Of the top four decks, Jindrich's was the best-equipped to beat Decidueye/Vileplume. Despite my above criticisms, this is a Mewtwo list built not only for early-game Ability lock, but to make Decidueye's Lysandre/Feather Arrow lock strategy against high Retreat Cost Pokemon impossible. It was just his bad fortune that he went up against Mikael, whose version of Decidueye clearly had the tools it needed to outmuscle Mega Mewtwo!
It was a lot of fun analyzing and considering the possibilities for each of these four decks! I hope this served as a good opportunity to de-mystify Europe for some of our American readers, as well as to explore some interesting decks that could have a long-lasting effect on the World stage.
(P.S. I promise I'll be putting out an Expanded-focused article later this week! Less frowning Oregons and more smiling ones!)
As most of you know, HeyTrainer.org has two parts: a blog and a forum. Our forum is a close-knit community of elite players, comic misfits, and individuals who just love our brand of freedom.
Since it’s great to see everyone’s opinions mesh, we love various contests throughout the year, from online tournaments, to deckbuilding competitions, to even popularity contests! However, it’s been a sweet seven years since we’ve discussed what we consider the greatest cards of all time…
Our nominations process was simple: name any ten cards you like. That’s it. No need to win a tournament, do well, or even be a competitive card – nothing! Because of that, you’ll see some pretty surprising things end up on our list, and some even more surprising snubs.
We received many, many cards, but in the end, only 32 could advance...
Previous Finalists (two cards):
Holon’s Castform DF
To make nominations a bit simpler, I decided to give automatic invites to our champion and runner-up from the last contest. These cards will be the first and second overall seeds.
Holon’s Castform is one of only a precious few Pokemon capable of being attached as Energy without relying on any Ability or Poke-Power, as well as one of the best starter Pokemon from its era. Cessation Crystal is a Garbotoxin on anything.
Five nominations (one card):
The most popular card of the nominating process, Swoop! Teleporter is the spiritual predecessor to Ninja Boy from Steam Siege. It’s also an Item card, making it far more useful.
Four nominations (one card):
The Fourth seed overall, Pidgeot FRLG’s Quick Search Poke Power is a Computer Search a turn! It is one of the greatest consistency cards of all time, and is the inspiration for our Quick Search card column.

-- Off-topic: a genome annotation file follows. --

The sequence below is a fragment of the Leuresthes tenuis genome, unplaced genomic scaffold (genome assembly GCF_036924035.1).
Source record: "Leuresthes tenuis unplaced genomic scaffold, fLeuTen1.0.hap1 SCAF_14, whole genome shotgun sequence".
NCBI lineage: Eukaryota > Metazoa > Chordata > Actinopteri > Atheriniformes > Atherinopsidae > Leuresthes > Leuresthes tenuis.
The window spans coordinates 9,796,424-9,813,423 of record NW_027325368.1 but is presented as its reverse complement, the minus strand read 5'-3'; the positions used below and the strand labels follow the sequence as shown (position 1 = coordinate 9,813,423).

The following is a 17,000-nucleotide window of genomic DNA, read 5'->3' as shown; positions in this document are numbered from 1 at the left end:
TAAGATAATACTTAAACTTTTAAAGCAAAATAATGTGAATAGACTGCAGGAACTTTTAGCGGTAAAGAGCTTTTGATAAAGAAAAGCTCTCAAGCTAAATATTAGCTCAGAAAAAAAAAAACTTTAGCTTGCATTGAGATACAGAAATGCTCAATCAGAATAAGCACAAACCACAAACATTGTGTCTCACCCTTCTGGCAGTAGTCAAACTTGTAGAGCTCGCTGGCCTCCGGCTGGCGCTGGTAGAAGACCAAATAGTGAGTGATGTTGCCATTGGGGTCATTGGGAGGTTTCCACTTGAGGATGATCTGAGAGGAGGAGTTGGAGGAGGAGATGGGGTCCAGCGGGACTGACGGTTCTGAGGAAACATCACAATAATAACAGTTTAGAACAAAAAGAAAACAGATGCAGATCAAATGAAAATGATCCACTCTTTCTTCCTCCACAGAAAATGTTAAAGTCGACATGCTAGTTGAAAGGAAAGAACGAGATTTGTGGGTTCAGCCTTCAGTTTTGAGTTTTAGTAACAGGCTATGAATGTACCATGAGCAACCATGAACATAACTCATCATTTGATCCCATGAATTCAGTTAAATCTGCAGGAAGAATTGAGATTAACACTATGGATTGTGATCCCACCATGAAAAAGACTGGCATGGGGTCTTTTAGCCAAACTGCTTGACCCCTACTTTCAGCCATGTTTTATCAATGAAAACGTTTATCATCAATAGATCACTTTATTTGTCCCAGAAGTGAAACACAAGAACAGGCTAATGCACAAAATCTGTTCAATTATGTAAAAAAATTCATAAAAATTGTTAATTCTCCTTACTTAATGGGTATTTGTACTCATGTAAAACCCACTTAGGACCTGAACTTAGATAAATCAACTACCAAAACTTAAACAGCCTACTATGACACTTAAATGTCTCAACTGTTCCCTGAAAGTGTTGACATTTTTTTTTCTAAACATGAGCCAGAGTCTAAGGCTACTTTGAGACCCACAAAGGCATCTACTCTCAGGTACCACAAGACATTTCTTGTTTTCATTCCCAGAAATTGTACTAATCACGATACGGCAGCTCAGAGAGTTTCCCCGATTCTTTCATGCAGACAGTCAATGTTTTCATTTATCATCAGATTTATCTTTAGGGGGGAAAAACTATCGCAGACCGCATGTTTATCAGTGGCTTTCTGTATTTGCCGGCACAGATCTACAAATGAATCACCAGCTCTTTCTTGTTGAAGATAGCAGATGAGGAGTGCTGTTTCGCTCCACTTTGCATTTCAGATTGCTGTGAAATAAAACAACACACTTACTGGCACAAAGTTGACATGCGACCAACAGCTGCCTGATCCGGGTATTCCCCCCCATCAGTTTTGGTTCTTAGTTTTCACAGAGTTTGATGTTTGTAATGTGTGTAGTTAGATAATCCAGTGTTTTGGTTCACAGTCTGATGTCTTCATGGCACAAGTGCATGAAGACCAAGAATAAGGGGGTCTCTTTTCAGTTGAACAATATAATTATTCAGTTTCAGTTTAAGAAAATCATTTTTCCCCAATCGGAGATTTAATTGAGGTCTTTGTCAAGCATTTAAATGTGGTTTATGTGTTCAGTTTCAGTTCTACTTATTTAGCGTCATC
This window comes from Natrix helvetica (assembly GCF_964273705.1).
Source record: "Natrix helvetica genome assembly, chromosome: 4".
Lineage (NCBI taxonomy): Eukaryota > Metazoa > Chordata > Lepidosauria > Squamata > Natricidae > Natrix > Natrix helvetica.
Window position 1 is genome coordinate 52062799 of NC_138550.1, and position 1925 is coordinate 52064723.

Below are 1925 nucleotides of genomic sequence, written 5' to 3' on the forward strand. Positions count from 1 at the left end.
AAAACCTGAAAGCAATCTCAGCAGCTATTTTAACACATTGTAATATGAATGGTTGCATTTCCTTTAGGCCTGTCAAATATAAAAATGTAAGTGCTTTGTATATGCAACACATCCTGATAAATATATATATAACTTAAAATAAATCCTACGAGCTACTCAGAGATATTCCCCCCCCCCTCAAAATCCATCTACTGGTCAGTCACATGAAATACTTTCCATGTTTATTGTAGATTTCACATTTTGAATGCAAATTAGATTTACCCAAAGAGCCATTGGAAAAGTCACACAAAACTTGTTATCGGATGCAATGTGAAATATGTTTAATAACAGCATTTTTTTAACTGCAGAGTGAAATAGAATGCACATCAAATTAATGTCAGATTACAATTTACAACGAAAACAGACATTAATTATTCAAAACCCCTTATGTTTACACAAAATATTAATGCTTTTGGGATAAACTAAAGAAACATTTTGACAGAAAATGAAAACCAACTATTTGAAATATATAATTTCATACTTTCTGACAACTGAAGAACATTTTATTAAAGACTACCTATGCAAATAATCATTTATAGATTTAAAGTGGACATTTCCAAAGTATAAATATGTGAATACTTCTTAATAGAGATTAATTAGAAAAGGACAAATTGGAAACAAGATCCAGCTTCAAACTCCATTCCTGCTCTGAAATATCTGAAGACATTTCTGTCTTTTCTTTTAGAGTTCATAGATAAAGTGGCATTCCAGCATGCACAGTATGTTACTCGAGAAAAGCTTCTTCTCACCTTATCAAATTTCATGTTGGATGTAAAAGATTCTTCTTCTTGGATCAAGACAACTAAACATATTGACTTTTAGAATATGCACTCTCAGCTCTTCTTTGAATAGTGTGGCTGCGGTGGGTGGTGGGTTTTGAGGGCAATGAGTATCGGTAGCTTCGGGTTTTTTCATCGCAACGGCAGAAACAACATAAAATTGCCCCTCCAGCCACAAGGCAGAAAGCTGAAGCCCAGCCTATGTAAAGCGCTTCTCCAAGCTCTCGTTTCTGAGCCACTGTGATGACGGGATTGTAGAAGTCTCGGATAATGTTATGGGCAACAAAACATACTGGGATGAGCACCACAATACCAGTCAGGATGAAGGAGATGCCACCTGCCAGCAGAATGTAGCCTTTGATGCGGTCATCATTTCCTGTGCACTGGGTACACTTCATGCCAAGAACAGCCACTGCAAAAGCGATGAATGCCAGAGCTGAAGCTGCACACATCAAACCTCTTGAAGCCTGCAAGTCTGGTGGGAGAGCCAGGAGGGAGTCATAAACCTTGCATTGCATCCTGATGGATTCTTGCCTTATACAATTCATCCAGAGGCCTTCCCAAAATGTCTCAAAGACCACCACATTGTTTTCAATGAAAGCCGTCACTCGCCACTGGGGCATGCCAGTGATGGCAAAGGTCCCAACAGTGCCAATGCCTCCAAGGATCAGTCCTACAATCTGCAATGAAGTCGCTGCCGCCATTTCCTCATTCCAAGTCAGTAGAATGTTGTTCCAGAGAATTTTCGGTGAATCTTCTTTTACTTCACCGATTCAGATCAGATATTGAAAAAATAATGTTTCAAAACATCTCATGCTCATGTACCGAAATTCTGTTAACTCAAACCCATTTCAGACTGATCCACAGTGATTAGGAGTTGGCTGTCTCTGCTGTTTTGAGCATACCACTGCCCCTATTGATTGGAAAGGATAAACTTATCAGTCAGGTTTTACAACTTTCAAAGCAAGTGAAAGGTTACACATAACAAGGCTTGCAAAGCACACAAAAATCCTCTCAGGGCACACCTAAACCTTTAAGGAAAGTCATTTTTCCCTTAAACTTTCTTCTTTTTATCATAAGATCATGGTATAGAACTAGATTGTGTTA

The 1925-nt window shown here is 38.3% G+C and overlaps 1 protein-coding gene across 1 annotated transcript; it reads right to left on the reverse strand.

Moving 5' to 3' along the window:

Three nominations (two cards):
Pow! Hand Extension
Tied for fifth seed, both of these cards provide devastating effects when behind on prizes.
Two Nominations (16 cards)
Ancient Technical Machine Rock
Team Galatic's Invention Power Spray PL
Jirachi (EX Deoxys)
Regigigas Lv. X SF
Jumpluff HGSS, #6
Mew Prime (Triumphant 97)
That’s a pretty big tie for 7th seed, isn’t it! These cards span seven years of competitive Pokemon, and provide the backbone of many of the “retro” decks you see people playing with at Internationals and Worlds.
Wild Cards (10 cards):
Luxray GL LV.X
Gust of Wind
Cleffa Neo Genesis
There were many, many cards with only one nomination each, so I decided that I’d round out the bracket with ten I deemed to be among the game’s most legendary. It also includes the sole XY-block card on the list, Yveltal EX.
Snubs and No-Shows
Of course, several cards that did get a single nomination weren’t seconded or otherwise recognized as a wild card, and even more cards weren’t nominated at all! More obvious snubs like Blastoise BCR, Darkrai EX DEX, Eelektrik NVI, and Seismitoad EX FUF are a product of the culture on Heytrainer’s forums. Although our blog is safe reading for all ages, the forums are geared toward an adult audience, so it only makes sense that the nominations of our adult members reflect the eras of the TCG they find most nostalgic.
Final Thoughts, and Conclusion
That’s that! If you’d like to vote for your favorites, adult players should feel free to sign up for or log into heytrainer.org/forum during voting periods. Whether you’re voting or just curious, however, you can check out all the action < a href=” http://challonge.com/HTGreatestCard”>here.
Polls go up tomorrow -- good luck, cardboard!!!
From time to time, I and others will be doing columns discussing particular cards. Think of these as "card of the whenever," but with a lot more depth and substance!
Our friends at Pokebeach have been tirelessly leaking translations of Guardians Rising, the next expansion of the Pokemon TCG. One card that immediately caught my eye was, well...”Sabl”eye! Since there’s already a lot of hype and concern about this card, I thought now would be a perfect time to probe its true power…
--At 60 HP and no Resistance, Sableye is really brittle. Tauros GX knocks it out, Volcanion can easily knock it out, and Yveltal (Oblivion Wing) can handle it, too!
--The whole reason behind running this card in a deck is Limitation, an Attack that prevents your opponent from playing any Supporter cards during His or Her next turn. If you’re an older player and this looks familiar, you’d be right to think so!
Yes, Sableye Guardians Rising is actually the spiritual successor of another Sableye from EX: Deoxys. Luckily for us, we aren’t getting an exact reprint; in fact, when you compare the cards side by side, it’s obvious that they nerfed the Guardians Rising Sableye. I guess a Resistance to Tauros GX and a free look at your Opponent’s Hand would’ve been too broken, especially since we just got viable hand reveal in the form of Gumshoos GX.